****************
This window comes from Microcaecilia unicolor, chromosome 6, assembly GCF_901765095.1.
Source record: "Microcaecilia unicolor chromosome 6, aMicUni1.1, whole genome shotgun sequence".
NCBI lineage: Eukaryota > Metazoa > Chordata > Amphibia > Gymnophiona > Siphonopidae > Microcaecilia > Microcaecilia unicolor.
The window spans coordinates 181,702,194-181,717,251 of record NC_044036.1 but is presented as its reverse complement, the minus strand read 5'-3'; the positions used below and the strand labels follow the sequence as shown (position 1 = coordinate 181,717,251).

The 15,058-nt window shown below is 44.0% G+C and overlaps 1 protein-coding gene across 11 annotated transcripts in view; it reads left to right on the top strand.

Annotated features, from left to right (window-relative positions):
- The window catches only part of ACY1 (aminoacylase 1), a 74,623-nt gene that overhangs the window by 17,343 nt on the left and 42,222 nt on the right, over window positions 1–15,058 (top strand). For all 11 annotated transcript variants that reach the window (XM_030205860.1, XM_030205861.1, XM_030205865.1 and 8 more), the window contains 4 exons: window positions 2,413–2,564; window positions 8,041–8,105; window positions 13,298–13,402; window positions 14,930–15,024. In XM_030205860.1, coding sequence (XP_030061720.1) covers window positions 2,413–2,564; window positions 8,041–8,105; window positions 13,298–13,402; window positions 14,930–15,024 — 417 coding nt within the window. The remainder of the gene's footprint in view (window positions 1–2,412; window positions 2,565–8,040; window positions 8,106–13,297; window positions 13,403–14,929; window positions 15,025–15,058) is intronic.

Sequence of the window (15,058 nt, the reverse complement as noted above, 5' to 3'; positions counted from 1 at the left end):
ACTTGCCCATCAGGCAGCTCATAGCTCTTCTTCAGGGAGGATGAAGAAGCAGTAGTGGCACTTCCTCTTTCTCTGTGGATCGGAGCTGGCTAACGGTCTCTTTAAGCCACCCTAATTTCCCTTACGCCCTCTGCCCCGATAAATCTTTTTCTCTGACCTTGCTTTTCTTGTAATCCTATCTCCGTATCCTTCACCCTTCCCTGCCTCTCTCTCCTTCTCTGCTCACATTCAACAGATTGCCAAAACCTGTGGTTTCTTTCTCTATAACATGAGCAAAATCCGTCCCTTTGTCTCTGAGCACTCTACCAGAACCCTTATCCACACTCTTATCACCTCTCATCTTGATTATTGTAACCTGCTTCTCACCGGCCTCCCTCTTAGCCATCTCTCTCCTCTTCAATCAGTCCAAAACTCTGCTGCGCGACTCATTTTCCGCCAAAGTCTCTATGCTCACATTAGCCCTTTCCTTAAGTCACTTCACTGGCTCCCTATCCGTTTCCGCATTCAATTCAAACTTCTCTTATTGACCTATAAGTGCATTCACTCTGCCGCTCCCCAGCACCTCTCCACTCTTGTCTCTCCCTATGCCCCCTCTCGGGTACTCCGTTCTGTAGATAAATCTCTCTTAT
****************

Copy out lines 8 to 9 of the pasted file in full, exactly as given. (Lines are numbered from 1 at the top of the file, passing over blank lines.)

Sequence of the window (15,058 nt, the reverse complement as noted above, 5' to 3'; positions counted from 1 at the left end):
ACTTGCCCATCAGGCAGCTCATAGCTCTTCTTCAGGGAGGATGAAGAAGCAGTAGTGGCACTTCCTCTTTCTCTGTGGATCGGAGCTGGCTAACGGTCTCTTTAAGCCACCCTAATTTCCCTTACGCCCTCTGCCCCGATAAATCTTTTTCTCTGACCTTGCTTTTCTTGTAATCCTATCTCCGTATCCTTCACCCTTCCCTGCCTCTCTCTCCTTCTCTGCTCACATTCAACAGATTGCCAAAACCTGTGGTTTCTTTCTCTATAACATGAGCAAAATCCGTCCCTTTGTCTCTGAGCACTCTACCAGAACCCTTATCCACACTCTTATCACCTCTCATCTTGATTATTGTAACCTGCTTCTCACCGGCCTCCCTCTTAGCCATCTCTCTCCTCTTCAATCAGTCCAAAACTCTGCTGCGCGACTCATTTTCCGCCAAAGTCTCTATGCTCACATTAGCCCTTTCCTTAAGTCACTTCACTGGCTCCCTATCCGTTTCCGCATTCAATTCAAACTTCTCTTATTGACCTATAAGTGCATTCACTCTGCCGCTCCCCAGCACCTCTCCACTCTTGTCTCTCCCTATGCCCCCTCTCGGGTACTCCGTTCTGTAGATAAATCTCTCTTAT